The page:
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Under Pressure: Smart insoles – a way to prevent diabetic foot ulcers

Project summary

Diabetic foot ulcers are a common complication of all types of diabetes. Professor Reeves has found that a new type of ‘smart’ shoe insole technology, which raises an alarm when levels of pressure on the feet are too high, can reduce the risk of foot ulcers. To build more evidence on the technology’s effectiveness he will compare different types of smart insoles to find which is best at reducing high pressure. This research could help people with diabetes get the best possible care to protect their foot health.

Background to research

Having diabetes means you’re at a greater risk of developing foot problems, such as diabetes-related foot ulcers. This is because high blood sugar levels can damage nerves in the feet, preventing people from sensing when they’re experiencing higher than normal pressure. Too much pressure can damage skin on the soles of the feet. If left untreated this can lead to foot ulcers, infections and, in serious cases, amputations.  If we can find ways to stop these areas of high pressure, we can help to stop foot ulcers and amputations too. 

With our funding, Professor Reeves and his team previously showed that smart shoe insoles could help reduce foot ulcers by 70%. This technology measures pressure under the feet and alerts the wearer when it goes too high, via a smart watch. This replaces the ‘natural’ feedback that has been lost through nerve damage, so people can make adjustments to offload pressure. Smart insoles are already available to the NHS, but we need more evidence on their effectiveness to ensure people with diabetes get access to them.  

Research aims

Professor Reeves and his team will invite 30 people with diabetes and at risk of ulcers to use one of three different smart insole technologies for two weeks. Participants will be interviewed and asked to fill out questionnaires during this time, so the researchers can understand their experiences. The team will also test out different psychological approaches to see which are the most helpful in encouraging people to take action when they receive an alert telling them that their foot pressure is too high.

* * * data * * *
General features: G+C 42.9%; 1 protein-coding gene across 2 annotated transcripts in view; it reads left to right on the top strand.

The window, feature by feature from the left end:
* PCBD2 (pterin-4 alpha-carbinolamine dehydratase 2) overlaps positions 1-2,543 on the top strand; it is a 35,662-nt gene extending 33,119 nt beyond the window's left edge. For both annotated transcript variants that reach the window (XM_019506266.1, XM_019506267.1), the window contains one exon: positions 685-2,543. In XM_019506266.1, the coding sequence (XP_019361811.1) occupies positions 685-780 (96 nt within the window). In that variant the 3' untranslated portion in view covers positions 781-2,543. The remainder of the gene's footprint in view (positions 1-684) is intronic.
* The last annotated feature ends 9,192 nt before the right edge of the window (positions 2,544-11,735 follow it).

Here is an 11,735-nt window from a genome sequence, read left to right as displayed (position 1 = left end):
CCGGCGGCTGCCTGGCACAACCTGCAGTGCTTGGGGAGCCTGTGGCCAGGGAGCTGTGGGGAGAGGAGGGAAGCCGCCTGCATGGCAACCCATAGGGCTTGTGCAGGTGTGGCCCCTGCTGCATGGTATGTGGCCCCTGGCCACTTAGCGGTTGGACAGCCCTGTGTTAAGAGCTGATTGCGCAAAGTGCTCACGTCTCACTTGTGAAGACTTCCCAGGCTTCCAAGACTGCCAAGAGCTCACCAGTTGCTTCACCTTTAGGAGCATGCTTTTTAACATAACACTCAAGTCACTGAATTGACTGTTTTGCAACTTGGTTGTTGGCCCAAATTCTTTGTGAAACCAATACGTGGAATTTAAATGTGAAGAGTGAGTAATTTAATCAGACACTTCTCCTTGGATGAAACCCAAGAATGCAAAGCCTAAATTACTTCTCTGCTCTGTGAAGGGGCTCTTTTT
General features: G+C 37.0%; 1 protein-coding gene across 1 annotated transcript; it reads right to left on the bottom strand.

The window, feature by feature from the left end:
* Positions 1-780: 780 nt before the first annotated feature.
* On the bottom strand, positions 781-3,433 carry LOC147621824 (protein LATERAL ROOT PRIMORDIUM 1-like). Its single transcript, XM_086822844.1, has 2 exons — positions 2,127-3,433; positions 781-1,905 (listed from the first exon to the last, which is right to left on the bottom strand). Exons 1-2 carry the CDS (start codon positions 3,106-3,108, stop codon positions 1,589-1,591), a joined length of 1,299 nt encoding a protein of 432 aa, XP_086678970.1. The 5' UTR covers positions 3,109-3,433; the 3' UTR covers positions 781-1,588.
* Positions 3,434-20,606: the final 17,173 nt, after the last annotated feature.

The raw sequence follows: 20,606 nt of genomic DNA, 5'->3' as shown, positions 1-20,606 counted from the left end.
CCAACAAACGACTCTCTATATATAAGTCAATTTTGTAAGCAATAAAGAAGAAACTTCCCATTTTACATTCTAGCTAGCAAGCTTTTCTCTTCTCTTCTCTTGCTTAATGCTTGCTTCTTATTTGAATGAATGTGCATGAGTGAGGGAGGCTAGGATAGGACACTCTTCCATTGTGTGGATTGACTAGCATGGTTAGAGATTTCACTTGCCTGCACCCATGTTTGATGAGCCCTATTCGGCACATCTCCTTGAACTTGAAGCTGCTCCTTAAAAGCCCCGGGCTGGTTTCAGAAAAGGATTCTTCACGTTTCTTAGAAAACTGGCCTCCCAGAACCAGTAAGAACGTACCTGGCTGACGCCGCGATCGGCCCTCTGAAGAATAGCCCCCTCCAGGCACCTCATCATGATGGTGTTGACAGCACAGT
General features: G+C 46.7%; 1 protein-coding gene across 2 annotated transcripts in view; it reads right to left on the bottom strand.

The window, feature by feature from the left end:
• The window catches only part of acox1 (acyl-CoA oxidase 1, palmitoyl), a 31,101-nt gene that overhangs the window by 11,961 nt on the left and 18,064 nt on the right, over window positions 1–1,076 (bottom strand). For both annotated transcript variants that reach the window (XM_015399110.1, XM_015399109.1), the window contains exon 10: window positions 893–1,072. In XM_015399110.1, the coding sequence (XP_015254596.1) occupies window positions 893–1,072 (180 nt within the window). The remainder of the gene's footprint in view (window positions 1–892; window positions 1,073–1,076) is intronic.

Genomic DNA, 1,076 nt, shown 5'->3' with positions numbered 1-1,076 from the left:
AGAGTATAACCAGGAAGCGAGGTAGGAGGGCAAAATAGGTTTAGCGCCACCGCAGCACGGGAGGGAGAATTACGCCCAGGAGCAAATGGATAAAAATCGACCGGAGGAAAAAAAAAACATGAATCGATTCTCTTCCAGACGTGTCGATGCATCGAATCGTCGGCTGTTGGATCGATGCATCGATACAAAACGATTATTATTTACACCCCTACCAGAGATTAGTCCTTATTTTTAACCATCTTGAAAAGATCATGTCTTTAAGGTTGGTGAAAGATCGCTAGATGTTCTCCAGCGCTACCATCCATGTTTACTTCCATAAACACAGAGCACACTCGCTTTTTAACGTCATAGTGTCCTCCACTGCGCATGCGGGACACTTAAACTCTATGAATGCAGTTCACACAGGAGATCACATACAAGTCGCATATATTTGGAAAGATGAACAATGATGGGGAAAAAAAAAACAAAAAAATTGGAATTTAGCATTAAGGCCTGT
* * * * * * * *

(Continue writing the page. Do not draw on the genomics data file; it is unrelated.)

The team will then study a further 60 people with diabetes, who will use each of the three different systems for a period of three weeks. This will help the researchers find out if people are better at responding to high-pressure alerts when they can choose from different systems, and which of the three smart technologies is the best at reducing high-pressure.   

Potential benefit to people with diabetes

The evidence from these studies will help to gradually remove barriers to technology like this by giving us more information on its effectiveness and strategies that can help people with diabetes to make best use of the systems.  

Smart insole technology has the potential to transform day-to-day monitoring of diabetic foot ulcers, empowering people with diabetes to better understand and reduce their risk and enabling health care professionals to provide more personalised footcare.  

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